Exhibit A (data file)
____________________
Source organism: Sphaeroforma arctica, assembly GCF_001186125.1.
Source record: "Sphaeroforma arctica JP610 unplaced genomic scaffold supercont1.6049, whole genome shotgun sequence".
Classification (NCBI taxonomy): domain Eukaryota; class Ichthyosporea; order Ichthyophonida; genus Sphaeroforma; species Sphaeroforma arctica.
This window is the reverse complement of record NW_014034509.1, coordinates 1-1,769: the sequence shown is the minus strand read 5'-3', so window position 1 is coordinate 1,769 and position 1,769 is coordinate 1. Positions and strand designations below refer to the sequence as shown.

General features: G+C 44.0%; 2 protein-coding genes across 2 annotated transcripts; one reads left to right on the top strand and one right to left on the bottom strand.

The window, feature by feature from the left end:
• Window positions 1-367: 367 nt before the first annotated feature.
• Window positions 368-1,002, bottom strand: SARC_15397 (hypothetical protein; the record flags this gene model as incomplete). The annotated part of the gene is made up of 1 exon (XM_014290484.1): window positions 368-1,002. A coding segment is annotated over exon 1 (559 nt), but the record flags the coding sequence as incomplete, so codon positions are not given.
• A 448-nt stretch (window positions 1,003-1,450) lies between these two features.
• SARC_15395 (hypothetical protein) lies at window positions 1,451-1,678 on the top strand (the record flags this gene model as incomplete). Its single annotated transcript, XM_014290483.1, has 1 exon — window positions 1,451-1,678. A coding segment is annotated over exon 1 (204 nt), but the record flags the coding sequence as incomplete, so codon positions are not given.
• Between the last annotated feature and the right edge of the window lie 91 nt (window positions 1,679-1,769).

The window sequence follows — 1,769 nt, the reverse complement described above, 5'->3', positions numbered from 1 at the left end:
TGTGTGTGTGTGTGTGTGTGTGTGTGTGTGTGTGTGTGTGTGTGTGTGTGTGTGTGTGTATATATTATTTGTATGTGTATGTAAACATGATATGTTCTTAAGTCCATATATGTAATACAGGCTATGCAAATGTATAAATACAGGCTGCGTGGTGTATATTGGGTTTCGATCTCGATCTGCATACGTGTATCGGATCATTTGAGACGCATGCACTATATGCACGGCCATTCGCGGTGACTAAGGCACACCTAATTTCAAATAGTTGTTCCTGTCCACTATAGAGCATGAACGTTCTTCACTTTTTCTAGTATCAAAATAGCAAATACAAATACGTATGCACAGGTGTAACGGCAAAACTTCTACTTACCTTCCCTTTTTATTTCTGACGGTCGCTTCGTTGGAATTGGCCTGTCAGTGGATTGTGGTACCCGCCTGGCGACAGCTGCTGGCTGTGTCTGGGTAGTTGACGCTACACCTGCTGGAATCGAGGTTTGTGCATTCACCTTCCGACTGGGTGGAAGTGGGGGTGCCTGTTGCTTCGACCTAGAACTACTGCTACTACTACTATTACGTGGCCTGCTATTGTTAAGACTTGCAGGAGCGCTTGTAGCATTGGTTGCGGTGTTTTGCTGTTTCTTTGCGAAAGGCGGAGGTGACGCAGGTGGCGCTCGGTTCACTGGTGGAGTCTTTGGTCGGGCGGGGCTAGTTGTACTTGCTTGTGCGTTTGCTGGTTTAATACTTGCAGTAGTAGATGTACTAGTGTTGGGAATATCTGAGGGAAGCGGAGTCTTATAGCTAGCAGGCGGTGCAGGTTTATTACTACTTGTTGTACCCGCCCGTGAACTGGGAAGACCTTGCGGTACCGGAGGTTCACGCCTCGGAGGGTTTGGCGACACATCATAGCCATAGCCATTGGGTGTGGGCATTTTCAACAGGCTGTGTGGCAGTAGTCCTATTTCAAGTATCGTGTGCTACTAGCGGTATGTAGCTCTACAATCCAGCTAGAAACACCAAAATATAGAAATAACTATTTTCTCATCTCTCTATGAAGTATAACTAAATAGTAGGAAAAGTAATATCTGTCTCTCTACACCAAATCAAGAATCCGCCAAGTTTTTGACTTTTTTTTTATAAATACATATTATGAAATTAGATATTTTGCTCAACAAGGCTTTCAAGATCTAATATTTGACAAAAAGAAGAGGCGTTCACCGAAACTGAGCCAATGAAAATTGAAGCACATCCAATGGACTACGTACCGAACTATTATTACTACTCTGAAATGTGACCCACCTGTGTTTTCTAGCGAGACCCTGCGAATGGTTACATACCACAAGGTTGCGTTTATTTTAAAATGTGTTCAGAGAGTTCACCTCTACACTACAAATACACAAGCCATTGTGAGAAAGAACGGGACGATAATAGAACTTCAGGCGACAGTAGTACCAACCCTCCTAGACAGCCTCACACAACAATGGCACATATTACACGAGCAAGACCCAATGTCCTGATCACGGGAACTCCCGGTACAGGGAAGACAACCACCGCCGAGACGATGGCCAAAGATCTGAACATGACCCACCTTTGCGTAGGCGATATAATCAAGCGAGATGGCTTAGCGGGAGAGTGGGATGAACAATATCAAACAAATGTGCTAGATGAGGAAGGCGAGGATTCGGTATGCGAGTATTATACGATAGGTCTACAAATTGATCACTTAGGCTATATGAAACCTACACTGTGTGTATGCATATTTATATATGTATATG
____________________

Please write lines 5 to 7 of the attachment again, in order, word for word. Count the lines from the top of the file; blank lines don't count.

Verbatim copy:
General features: G+C 44.0%; 2 protein-coding genes across 2 annotated transcripts; one reads left to right on the top strand and one right to left on the bottom strand.

The window, feature by feature from the left end:
• Window positions 1-367: 367 nt before the first annotated feature.